Playgrounds are a critical component of every community and school. While these areas are often thought of as just a way for kids to burn off energy while their parents or teachers take a break, the truth is that a properly designed playground does so much more. In a recent study of children with sensory processing disorders, it was found that kids who had access to inclusive play areas experienced benefits such as increased verbal and social interactions. Playground designers create a comprehensive environment where people from all walks of life with differing abilities can gather and socialize. These three examples of inclusive playground equipment add that extra special touch to any play area that encourages interaction.

Zip Tracks

For some children, a traditional zip line feature is just not safe or physically possible for them to enjoy. However, kids can still enjoy the thrill of feeling like they can fly with the installation of a zip track that includes seating that provides upper body support. Since the seat has a safety harness, children who lack the motor skills necessary to hold on can be safely secured into the seat where they can settle in for a fun trip across the tracks. At the other side, they can then be safely turned around for another zip down the track until their need for movement is satisfied.

Sensory Stations

The best inclusive playground equipment engages all of the senses, and sensory stations can be found that help kids enjoy sensations such as gentle pressure as they squeeze through swaying flexible panels. Sensory stations can also satisfy a child’s need for tactile input as they climb a wave slide or stop to play with a spinning panel. When selecting sensory stations, look for those that allow children to enter and exit at varying points along with features that enhance accessibility such as wheelchair access ramps.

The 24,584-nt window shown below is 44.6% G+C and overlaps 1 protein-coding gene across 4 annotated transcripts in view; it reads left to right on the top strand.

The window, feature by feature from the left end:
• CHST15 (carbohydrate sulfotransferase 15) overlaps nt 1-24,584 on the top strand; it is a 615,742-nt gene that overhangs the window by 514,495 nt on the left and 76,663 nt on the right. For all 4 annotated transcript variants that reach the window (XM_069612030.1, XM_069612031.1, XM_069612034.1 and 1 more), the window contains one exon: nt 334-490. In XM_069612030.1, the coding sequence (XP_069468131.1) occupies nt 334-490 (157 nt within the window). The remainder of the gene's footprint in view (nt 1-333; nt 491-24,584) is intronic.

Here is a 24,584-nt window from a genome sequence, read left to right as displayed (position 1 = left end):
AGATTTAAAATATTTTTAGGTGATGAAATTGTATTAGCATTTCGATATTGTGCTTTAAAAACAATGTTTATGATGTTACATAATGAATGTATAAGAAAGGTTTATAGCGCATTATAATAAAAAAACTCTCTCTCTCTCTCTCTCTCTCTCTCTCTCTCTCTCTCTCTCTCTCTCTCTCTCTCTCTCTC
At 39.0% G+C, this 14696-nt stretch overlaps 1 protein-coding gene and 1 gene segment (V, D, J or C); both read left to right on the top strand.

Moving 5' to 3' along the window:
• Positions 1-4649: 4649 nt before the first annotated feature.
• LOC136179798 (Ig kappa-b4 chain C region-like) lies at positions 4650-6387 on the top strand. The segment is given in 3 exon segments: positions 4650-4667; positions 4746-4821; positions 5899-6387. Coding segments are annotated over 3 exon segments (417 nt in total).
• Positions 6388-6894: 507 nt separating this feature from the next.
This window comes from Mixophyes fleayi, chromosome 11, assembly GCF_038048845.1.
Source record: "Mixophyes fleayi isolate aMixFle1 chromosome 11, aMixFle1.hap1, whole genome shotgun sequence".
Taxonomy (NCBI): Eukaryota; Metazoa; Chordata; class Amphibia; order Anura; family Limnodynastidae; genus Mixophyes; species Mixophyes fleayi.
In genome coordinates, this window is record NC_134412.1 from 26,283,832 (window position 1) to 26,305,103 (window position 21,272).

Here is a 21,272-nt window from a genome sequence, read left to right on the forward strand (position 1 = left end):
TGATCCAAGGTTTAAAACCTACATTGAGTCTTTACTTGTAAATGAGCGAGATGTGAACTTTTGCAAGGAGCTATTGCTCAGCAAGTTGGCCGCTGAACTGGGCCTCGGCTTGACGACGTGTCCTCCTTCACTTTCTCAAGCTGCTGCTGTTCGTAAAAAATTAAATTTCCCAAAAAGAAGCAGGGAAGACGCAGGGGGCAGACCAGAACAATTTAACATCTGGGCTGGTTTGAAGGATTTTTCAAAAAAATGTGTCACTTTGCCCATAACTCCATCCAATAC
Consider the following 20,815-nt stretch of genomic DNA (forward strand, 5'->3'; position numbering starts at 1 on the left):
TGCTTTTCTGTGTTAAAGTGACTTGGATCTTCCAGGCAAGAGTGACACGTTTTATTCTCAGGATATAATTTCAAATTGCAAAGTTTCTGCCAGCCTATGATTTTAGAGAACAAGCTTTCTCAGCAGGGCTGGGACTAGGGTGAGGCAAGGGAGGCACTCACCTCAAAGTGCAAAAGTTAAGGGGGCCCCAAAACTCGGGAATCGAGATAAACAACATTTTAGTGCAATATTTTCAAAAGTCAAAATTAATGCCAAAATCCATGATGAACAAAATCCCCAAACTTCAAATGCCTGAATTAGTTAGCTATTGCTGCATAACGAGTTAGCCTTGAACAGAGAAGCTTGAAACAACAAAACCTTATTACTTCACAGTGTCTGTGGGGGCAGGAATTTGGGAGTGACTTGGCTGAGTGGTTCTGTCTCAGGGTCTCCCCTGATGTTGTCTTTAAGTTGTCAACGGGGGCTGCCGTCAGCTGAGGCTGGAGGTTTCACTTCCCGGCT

Musical Play Sets

People of all different abilities enjoy engaging with interactive instruments that enhance the playground environment with visual and auditory stimulation. Musical play areas may involve only one type of instrument, such as drums in a half circle that invite participants to experiment with the noise generated by each one. Alternatively, instrument ensemble sets allow park visitors to ring bells, speak into megaphones, roll a stick across a xylophone and bang on bongo drums in one convenient area. Since the instruments are set at just the right height, they are accessible to both young children and individuals with wheelchairs so that everyone can be a part of the newly formed band. For a truly inclusive musical addition, consider setting up individual chime sets or drums in varying areas around the play space to give children with sensory processing disorders a place to take a break if they get overwhelmed in the group play areas.


When you want to maximize your planning resources, inclusive playground equipment provides multiple ways for people to engage with each other while having fun at the park. Keep in mind that these three examples are just the starting point. From shadow play areas to sensory ramps, you have tons of options for creating a playground that everyone enjoys.

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